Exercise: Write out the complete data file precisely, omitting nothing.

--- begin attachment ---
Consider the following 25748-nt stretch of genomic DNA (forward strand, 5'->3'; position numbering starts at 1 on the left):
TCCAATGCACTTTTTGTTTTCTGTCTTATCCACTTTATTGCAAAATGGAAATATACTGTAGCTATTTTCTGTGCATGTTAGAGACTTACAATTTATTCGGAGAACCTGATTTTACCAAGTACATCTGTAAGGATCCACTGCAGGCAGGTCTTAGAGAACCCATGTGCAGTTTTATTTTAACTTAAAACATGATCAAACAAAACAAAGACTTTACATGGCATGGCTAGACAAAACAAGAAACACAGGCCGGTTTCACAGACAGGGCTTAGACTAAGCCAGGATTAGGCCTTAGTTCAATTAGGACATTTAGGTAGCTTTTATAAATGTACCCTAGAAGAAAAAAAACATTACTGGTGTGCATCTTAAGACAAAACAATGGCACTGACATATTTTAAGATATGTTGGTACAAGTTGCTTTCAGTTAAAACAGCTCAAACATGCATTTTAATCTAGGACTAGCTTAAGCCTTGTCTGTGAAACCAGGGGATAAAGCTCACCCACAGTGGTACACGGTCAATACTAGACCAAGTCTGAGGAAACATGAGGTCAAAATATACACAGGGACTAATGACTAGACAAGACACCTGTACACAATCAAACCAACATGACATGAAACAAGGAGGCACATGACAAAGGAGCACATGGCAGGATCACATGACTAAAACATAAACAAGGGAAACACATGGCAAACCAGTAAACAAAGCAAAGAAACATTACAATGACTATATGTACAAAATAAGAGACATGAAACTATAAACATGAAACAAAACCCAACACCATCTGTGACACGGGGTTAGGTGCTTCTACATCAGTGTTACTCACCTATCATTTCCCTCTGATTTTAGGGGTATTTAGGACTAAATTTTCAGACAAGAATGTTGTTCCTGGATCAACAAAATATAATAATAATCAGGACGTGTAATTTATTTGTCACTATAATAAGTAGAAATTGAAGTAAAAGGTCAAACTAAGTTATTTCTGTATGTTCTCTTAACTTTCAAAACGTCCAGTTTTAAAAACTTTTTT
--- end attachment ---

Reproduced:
Consider the following 25748-nt stretch of genomic DNA (forward strand, 5'->3'; position numbering starts at 1 on the left):
TCCAATGCACTTTTTGTTTTCTGTCTTATCCACTTTATTGCAAAATGGAAATATACTGTAGCTATTTTCTGTGCATGTTAGAGACTTACAATTTATTCGGAGAACCTGATTTTACCAAGTACATCTGTAAGGATCCACTGCAGGCAGGTCTTAGAGAACCCATGTGCAGTTTTATTTTAACTTAAAACATGATCAAACAAAACAAAGACTTTACATGGCATGGCTAGACAAAACAAGAAACACAGGCCGGTTTCACAGACAGGGCTTAGACTAAGCCAGGATTAGGCCTTAGTTCAATTAGGACATTTAGGTAGCTTTTATAAATGTACCCTAGAAGAAAAAAAACATTACTGGTGTGCATCTTAAGACAAAACAATGGCACTGACATATTTTAAGATATGTTGGTACAAGTTGCTTTCAGTTAAAACAGCTCAAACATGCATTTTAATCTAGGACTAGCTTAAGCCTTGTCTGTGAAACCAGGGGATAAAGCTCACCCACAGTGGTACACGGTCAATACTAGACCAAGTCTGAGGAAACATGAGGTCAAAATATACACAGGGACTAATGACTAGACAAGACACCTGTACACAATCAAACCAACATGACATGAAACAAGGAGGCACATGACAAAGGAGCACATGGCAGGATCACATGACTAAAACATAAACAAGGGAAACACATGGCAAACCAGTAAACAAAGCAAAGAAACATTACAATGACTATATGTACAAAATAAGAGACATGAAACTATAAACATGAAACAAAACCCAACACCATCTGTGACACGGGGTTAGGTGCTTCTACATCAGTGTTACTCACCTATCATTTCCCTCTGATTTTAGGGGTATTTAGGACTAAATTTTCAGACAAGAATGTTGTTCCTGGATCAACAAAATATAATAATAATCAGGACGTGTAATTTATTTGTCACTATAATAAGTAGAAATTGAAGTAAAAGGTCAAACTAAGTTATTTCTGTATGTTCTCTTAACTTTCAAAACGTCCAGTTTTAAAAACTTTTTT